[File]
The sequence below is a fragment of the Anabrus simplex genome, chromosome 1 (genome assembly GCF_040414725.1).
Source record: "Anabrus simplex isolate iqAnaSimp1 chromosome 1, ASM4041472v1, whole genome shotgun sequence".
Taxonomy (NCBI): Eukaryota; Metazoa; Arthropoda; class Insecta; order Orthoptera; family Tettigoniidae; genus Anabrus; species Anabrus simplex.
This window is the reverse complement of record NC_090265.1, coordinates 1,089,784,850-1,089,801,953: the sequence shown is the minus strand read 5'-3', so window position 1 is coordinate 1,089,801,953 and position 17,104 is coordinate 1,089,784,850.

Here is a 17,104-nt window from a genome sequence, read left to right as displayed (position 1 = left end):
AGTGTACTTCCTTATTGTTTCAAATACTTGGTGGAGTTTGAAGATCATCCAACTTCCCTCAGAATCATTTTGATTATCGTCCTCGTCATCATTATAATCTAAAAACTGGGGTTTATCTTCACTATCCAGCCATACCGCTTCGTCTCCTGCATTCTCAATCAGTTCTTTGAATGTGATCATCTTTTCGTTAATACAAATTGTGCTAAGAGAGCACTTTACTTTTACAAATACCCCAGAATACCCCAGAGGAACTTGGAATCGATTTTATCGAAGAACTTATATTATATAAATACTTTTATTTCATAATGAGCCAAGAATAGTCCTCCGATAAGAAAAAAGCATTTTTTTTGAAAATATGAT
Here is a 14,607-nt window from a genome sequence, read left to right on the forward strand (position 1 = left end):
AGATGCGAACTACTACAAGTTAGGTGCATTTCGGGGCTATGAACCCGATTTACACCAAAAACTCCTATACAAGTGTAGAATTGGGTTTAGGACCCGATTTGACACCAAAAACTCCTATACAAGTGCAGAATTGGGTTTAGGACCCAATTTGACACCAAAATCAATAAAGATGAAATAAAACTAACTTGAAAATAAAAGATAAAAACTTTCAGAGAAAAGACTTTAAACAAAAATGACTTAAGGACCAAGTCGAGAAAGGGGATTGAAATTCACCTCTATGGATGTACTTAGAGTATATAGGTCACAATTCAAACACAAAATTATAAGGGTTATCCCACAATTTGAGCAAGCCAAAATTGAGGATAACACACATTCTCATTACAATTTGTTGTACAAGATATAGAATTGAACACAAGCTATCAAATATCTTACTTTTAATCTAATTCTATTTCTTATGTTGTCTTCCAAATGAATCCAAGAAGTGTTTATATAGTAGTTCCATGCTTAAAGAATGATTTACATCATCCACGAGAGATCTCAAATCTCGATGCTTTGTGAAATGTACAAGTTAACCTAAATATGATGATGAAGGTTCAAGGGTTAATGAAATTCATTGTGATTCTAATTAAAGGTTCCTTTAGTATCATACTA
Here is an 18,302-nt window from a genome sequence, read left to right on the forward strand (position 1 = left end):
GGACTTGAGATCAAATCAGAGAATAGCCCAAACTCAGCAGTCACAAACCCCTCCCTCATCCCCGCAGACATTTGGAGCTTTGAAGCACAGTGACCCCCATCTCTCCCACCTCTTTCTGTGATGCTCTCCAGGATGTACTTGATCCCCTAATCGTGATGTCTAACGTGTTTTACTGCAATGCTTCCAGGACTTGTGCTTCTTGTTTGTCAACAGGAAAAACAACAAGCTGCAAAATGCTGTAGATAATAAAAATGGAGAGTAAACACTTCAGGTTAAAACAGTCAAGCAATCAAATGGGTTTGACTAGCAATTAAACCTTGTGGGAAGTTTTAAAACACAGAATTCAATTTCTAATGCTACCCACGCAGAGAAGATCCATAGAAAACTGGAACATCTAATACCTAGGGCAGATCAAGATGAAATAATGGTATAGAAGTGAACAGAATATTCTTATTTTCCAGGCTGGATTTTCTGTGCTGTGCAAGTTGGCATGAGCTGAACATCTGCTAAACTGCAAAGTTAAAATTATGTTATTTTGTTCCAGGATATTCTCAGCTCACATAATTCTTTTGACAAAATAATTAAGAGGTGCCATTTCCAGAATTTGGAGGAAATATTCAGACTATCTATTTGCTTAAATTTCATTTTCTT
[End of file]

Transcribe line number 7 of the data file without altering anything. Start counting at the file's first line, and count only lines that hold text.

Here is a 14,607-nt window from a genome sequence, read left to right on the forward strand (position 1 = left end):